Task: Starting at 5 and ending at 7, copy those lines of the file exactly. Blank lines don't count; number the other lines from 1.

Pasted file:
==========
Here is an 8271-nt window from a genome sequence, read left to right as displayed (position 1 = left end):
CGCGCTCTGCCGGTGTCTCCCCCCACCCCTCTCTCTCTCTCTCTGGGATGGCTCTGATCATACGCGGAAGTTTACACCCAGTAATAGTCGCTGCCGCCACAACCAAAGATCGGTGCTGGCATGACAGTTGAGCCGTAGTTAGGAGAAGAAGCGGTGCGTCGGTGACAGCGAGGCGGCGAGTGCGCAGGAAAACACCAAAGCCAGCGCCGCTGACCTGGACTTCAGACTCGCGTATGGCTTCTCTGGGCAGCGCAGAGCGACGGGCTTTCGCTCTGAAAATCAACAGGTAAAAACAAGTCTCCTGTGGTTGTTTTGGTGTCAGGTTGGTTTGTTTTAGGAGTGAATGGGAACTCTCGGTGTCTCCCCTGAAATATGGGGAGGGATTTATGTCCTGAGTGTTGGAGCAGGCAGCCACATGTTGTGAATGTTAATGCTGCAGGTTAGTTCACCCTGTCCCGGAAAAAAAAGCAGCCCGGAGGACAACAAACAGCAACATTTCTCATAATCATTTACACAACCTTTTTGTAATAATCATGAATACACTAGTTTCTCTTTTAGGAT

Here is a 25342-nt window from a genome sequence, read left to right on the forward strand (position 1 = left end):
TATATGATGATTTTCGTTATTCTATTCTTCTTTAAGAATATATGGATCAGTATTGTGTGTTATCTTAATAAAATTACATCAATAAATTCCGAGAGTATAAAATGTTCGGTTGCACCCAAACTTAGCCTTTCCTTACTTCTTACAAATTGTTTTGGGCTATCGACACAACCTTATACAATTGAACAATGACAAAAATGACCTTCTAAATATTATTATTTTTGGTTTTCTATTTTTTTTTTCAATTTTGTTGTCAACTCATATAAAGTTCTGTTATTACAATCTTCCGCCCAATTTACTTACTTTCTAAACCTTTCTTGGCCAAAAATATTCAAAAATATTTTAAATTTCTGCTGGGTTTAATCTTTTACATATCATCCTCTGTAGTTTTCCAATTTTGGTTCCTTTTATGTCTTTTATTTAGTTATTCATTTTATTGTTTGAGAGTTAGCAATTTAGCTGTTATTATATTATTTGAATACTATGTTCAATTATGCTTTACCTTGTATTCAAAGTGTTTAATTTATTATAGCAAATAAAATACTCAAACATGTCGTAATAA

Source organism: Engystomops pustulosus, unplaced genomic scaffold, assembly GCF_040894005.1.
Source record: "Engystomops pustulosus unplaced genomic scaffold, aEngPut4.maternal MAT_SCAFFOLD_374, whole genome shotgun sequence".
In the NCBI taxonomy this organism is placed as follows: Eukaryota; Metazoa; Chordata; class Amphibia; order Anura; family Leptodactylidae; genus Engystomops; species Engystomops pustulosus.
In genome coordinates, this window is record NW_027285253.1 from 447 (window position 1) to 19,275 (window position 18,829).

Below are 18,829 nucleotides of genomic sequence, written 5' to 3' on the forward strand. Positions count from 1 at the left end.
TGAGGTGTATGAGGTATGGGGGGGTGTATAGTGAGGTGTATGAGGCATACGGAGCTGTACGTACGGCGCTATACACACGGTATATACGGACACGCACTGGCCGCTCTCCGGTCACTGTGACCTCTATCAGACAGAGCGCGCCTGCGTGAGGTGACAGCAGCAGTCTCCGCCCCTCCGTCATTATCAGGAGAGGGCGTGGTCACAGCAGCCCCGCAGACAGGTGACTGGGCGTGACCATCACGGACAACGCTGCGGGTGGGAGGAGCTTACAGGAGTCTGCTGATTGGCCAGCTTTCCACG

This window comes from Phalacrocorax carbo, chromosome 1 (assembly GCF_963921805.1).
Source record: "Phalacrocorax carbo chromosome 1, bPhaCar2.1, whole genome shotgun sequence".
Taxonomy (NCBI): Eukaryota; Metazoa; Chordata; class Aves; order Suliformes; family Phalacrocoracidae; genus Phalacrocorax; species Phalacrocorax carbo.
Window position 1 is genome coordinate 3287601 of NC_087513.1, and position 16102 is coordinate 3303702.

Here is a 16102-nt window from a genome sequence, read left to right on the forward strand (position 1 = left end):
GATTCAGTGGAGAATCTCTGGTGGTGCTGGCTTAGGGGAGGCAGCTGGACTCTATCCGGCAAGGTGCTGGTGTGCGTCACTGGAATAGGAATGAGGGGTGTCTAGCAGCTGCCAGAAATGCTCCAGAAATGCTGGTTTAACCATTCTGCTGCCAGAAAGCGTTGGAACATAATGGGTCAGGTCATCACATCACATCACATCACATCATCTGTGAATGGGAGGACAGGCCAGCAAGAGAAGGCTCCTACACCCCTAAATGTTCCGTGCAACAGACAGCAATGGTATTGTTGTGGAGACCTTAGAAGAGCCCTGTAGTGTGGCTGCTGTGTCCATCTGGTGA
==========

Source organism: Engystomops pustulosus, unplaced genomic scaffold, assembly GCF_040894005.1.
Source record: "Engystomops pustulosus unplaced genomic scaffold, aEngPut4.maternal MAT_SCAFFOLD_374, whole genome shotgun sequence".
In the NCBI taxonomy this organism is placed as follows: Eukaryota; Metazoa; Chordata; class Amphibia; order Anura; family Leptodactylidae; genus Engystomops; species Engystomops pustulosus.